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Grant Details

Grant Number: 2R01CA073475-05A2 Interpret this number
Primary Investigator: Martinez-Maza, Otoniel
Organization: Children'S Hospital-La
Project Title: Molecular Epidemiology of AIDS-Associated Lymphoma
Fiscal Year: 2002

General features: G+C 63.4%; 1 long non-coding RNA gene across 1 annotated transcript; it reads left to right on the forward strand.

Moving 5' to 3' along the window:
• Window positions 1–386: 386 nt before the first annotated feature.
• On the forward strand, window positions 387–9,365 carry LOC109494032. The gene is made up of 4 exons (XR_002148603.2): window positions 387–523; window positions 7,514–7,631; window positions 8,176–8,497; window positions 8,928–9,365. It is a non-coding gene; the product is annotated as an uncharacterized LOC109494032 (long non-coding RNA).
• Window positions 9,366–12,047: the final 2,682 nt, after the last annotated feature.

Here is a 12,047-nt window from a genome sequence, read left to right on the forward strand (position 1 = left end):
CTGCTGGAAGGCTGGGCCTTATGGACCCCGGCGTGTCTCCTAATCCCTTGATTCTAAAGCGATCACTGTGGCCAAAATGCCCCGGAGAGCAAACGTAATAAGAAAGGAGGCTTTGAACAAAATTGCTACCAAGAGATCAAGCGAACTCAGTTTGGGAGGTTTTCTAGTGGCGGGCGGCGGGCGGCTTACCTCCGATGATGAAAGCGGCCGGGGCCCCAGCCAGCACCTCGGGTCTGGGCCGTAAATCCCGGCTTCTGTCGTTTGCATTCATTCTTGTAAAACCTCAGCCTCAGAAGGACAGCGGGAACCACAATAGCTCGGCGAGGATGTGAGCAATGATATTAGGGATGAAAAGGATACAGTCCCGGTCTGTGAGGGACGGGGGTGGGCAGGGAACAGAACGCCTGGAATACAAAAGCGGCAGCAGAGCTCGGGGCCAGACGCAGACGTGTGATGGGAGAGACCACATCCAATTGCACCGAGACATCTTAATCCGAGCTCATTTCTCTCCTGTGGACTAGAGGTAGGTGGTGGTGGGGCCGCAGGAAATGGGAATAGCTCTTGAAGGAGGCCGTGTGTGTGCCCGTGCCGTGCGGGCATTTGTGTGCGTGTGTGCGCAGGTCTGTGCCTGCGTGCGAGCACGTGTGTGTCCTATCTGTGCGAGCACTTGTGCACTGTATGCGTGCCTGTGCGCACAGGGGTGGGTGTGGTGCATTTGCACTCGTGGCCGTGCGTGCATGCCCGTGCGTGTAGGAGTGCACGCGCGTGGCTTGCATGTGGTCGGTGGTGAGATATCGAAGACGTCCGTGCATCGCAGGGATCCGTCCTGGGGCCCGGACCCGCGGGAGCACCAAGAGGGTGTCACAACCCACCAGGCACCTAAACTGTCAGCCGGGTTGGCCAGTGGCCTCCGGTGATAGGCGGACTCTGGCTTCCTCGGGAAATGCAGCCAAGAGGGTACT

DESCRIPTION (Provided by the applicant): Non-Hodgkin' s B cell lymphoma (AIDS-lymphoma) is seen in greatly-elevated frequency in HIV-infected people, not only in North America and Europe, but worldwide. In this proposal, studies are presented to elucidate the molecular epidemiology of AIDS-lymphoma. The proposed studies will utilize the resources of the Multicenter AIDS Cohort Study of the Natural History of AIDS (MACS). In prior studies supported by this award, elevated levels of various immune system molecules that are associated with B cell activation, including IL6 and IL10, sCD23, sCD27, sCD44, and IgE, were seen prior to the clinical detection of AIDS-lymphoma. Notably, there were clear differences in the patterns of expression of such B cell-stimulatory molecules seen in different subtypes of AIDS-lymphoma (Burkitt's/SNCCL vs. other subtypes), suggesting that there are differences in the character of the immune dysfunction that precedes the development of different subsets of these cancers. In addition to this, in very recent work we saw that a single-nucleotide polymorphism (SNP) in the IL10 promoter (-592 C/C), which is known to result in increased expression of IL10, was associated with the development of AIDS-lymphoma. These findings are of great significance, since few risk factors have been identified for AIDS-lymphoma. The specific aims of the proposed studies are to determine: I ) if enhanced B cell stimulation, elevated immunoglobulin isotype switch activity, detectable c-myc:Ig gene translocations, and/or detectable circulating B cells with a germinal center-like phenotype, precede the development of AIDS- lymphoma, 2) if SNPs in the genes encoding B cell-stimulatory cytokines (IL6, IL10, TNFalpha, LTalpha, RANTES) are associated with an elevated risk for the development of AIDS-lymphoma, and 3) if subjects who have a genotype that has been seen to be associated with a decreased risk for developing AIDS-lymphoma (CCR5 delta-32 heterozygotes, SDF-1 3'UTR 801 G/G SNP, or IL10 promoter -592 A/A or A/C SNP) show lower levels of B cell activation. The accomplishment of these specific aims will add valuable new information to our understanding of the molecular epidemiology of AIDS-lymphoma, as well as the role of immune dysfunction in the generation and growth of this cancer. This information could form the foundation for future studies on the pathogenesis of AIDS-lymphoma, and may lead to new screening techniques able to detect AIDS-lymphoma earlier in the course of tumor development, allowing for earlier and more effective clinical intervention.